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Mr. Couillard plans to argue that the PQ cannot be trusted, that Ms. Marois has a hidden agenda on sovereignty and that she will change directions without notice as she did when she failed to keep her promise to completely abolish the health tax or achieve a balanced budget by the end of the current fiscal year.

"They pulled out the charter last fall to hide their economic disaster. And I am warning you that they will pull it out again today to hide their referendum. No one is being fooled by that," Mr. Couillard said Wednesday while campaigning in Quebec City.

Mr. Couillard's integrity was being questioned because of his association with Dr. Arthur Porter, the former head of the McGill University Health Centre who faces criminal charges over an alleged $22-million fraud, money laundering and kickback scheme. But if he becomes the target of any mudslinging during the debate, the Liberal Leader warned that he will pull out a few surprise revelations of his own.

The campaign has turned into a two-way race that leaves Mr. Legault far behind for the April 7 vote. Trailing badly in the polls, Mr. Legault hopes that his message of cutting government spending and reducing taxes will seduce voters away from the two older parties.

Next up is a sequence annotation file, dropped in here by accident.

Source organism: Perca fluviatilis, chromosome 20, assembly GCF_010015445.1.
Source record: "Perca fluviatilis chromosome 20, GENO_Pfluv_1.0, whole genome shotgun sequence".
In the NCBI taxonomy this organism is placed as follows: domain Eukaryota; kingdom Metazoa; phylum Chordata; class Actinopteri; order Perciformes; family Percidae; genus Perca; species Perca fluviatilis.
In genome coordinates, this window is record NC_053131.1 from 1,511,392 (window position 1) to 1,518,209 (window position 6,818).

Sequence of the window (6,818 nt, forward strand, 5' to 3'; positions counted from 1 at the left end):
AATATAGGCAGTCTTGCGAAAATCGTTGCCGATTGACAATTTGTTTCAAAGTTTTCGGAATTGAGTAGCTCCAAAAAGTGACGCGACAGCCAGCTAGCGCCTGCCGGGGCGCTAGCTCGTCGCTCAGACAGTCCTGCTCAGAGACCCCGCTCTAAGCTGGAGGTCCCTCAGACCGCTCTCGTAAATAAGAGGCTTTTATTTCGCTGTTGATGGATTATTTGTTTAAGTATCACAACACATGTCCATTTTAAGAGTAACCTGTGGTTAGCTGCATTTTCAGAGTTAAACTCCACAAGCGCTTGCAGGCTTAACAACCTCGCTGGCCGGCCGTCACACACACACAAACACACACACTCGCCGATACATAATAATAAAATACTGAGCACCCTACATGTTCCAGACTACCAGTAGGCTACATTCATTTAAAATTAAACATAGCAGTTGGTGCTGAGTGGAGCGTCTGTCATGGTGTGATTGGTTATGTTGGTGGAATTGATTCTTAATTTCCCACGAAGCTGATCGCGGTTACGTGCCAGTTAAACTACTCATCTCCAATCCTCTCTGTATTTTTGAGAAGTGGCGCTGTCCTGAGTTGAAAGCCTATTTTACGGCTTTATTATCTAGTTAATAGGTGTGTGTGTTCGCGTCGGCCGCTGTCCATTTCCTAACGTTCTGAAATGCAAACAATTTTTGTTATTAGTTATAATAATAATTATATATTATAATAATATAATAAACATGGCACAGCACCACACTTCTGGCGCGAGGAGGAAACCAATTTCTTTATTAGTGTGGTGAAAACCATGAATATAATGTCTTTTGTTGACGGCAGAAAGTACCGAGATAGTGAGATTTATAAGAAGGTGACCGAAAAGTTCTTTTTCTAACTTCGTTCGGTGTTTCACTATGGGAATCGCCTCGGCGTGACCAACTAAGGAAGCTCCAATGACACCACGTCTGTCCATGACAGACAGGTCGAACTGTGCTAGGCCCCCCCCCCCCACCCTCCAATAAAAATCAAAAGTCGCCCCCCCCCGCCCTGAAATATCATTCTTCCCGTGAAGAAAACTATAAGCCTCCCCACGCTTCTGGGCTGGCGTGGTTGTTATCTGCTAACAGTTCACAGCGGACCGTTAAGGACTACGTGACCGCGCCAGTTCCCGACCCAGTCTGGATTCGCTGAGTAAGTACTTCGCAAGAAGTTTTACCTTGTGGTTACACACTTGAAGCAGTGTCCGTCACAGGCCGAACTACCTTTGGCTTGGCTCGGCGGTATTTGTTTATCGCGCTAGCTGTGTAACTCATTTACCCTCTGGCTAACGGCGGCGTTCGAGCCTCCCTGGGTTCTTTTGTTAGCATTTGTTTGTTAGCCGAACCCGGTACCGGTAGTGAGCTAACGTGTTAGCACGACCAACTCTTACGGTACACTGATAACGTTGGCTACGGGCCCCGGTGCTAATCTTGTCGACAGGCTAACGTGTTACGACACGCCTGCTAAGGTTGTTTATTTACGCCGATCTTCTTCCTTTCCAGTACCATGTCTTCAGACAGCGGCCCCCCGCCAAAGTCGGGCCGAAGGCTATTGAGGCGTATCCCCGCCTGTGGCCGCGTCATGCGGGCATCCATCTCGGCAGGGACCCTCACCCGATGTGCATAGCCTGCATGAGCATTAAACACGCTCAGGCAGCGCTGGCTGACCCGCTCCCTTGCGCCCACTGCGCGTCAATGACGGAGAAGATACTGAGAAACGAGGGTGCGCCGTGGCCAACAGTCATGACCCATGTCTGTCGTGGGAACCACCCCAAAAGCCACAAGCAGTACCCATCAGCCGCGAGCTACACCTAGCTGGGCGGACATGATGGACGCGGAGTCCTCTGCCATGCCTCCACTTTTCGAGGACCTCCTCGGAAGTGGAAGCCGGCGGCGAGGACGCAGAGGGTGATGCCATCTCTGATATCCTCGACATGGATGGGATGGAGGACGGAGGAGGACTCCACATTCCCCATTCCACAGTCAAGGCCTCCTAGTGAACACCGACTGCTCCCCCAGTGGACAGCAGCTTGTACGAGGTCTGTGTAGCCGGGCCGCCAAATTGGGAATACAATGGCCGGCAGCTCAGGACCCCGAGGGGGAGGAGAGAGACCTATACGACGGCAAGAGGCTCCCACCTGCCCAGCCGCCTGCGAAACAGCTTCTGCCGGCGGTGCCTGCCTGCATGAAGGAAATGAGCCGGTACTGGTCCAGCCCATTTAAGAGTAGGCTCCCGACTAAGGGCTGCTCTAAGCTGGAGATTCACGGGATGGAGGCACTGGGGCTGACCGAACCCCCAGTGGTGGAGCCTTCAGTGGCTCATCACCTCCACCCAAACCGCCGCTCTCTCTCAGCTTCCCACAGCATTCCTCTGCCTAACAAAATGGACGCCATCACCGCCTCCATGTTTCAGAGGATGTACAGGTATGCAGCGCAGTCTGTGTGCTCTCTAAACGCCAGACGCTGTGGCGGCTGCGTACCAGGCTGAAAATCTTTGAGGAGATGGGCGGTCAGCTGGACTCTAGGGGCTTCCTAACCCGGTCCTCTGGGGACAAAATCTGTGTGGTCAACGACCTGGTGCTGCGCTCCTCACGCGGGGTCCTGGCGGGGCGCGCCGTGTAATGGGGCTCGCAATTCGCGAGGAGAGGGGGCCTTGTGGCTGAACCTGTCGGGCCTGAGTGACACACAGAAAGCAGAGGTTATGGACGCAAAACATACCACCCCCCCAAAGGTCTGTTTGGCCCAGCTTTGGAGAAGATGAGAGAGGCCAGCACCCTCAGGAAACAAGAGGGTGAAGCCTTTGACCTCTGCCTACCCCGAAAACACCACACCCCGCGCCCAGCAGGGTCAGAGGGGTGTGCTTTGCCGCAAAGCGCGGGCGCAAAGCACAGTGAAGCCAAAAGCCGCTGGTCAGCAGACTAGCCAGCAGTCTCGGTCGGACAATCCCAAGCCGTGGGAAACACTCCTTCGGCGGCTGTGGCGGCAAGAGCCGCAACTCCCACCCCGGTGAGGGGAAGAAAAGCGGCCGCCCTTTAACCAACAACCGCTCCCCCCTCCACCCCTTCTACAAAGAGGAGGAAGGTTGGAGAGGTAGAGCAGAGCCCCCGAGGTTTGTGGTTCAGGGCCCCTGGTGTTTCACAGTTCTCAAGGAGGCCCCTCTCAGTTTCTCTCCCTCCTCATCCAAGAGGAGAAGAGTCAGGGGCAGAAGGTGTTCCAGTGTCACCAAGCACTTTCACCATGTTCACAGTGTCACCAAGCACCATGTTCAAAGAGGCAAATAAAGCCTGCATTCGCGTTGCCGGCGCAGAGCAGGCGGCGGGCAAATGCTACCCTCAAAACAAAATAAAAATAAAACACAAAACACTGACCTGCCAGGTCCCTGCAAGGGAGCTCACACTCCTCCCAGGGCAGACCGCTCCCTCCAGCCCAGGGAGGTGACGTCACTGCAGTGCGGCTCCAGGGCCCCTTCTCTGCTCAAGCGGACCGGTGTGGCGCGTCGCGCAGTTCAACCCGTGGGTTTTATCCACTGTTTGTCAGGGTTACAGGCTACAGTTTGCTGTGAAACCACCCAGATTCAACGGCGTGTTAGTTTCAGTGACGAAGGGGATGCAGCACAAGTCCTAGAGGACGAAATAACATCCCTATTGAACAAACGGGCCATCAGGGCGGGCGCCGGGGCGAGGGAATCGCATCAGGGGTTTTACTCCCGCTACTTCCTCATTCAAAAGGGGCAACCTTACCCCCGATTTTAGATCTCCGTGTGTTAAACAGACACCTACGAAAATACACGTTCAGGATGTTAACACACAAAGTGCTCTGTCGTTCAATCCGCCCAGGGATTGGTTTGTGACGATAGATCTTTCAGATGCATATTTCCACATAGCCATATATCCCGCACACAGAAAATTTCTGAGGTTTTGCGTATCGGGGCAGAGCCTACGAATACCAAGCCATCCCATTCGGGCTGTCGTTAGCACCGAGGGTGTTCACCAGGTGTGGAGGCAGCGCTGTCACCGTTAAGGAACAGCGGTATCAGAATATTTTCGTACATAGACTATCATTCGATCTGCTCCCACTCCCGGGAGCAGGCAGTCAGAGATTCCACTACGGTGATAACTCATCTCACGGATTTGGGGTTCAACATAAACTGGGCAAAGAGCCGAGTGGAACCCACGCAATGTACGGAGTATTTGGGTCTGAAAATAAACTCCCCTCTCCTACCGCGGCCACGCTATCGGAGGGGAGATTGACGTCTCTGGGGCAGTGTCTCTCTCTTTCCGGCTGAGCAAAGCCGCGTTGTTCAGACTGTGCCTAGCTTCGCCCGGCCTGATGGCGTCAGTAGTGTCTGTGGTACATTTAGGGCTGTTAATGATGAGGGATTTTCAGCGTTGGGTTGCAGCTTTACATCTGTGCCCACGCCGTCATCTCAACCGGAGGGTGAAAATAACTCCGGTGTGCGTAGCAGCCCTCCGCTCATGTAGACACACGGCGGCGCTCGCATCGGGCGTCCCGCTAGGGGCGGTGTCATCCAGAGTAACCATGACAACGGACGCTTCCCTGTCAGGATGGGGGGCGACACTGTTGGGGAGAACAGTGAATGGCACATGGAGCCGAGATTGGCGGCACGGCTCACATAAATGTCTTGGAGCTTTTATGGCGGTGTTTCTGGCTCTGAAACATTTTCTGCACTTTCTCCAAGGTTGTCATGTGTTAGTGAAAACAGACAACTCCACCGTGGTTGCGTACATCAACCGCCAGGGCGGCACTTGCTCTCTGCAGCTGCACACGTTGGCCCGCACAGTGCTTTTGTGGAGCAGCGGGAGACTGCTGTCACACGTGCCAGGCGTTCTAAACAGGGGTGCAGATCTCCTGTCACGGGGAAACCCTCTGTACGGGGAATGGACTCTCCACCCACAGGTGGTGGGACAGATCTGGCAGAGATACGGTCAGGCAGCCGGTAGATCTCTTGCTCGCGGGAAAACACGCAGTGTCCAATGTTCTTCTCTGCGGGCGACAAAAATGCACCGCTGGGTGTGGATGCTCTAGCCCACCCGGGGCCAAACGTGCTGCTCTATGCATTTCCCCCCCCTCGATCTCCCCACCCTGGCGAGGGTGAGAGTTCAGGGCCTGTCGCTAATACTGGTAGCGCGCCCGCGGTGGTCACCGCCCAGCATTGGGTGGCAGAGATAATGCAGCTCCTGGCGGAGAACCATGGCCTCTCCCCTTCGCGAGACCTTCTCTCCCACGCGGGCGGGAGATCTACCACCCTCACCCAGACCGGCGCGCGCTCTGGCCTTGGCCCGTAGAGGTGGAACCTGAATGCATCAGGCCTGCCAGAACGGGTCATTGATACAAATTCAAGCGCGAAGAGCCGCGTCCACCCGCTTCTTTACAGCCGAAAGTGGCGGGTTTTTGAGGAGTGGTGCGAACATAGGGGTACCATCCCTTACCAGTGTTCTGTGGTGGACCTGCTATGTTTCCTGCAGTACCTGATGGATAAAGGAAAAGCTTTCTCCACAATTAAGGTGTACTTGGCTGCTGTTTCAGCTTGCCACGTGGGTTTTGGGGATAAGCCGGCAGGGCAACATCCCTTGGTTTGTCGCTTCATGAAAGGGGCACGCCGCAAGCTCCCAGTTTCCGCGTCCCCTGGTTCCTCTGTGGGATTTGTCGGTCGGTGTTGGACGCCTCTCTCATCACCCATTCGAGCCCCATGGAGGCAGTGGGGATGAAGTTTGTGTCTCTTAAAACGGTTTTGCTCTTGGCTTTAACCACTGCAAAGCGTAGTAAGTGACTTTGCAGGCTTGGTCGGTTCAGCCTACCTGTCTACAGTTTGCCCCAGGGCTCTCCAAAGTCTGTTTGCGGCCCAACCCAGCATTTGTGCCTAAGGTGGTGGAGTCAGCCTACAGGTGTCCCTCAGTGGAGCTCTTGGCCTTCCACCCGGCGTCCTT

"What is most stressful is to be responsible for all these people behind me," Mr. Legault said as he turned to look at a group of CAQ candidates. "A third of voters decide who they vote for after a debate … My job is to convince Quebeckers to get away from the old quarrels."

The party with the most to win from the debate will be Québec Solidaire, whose left-wing, pro-sovereignty message appealed to the PQ's social-democratic followers, disappointed with the recruitment of a conservative, right-wing business tycoon like Mr. Péladeau.

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QS co-leader Françoise David performed well in the 2012 debates, combining sharp criticism with eloquent poise as she tried to outflank the PQ on the left. But the impact Ms. David will have remains unpredictable.

As does the outcome of Thursday's critical debate that will set the stage next week for a different format involving one on one confrontation involving all four leaders in the final showdown before the vote.

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About the Authors
Quebec City political correspondent

Rhéal Séguin is a journalist and political scientist. Born and educated in southern Ontario, he completed his undergraduate degree in political science at York University and a master's degree in political science at the Université du Québec à Montréal.Rhéal has practised journalism since 1978, first with Radio-Canada in radio and television and then with CBC Radio. More

National correspondent

Les Perreaux joined the Montreal bureau of the Globe and Mail in 2008. He previously worked for the Canadian Press covering national and international affairs, including federal and Quebec politics and the war in Afghanistan. More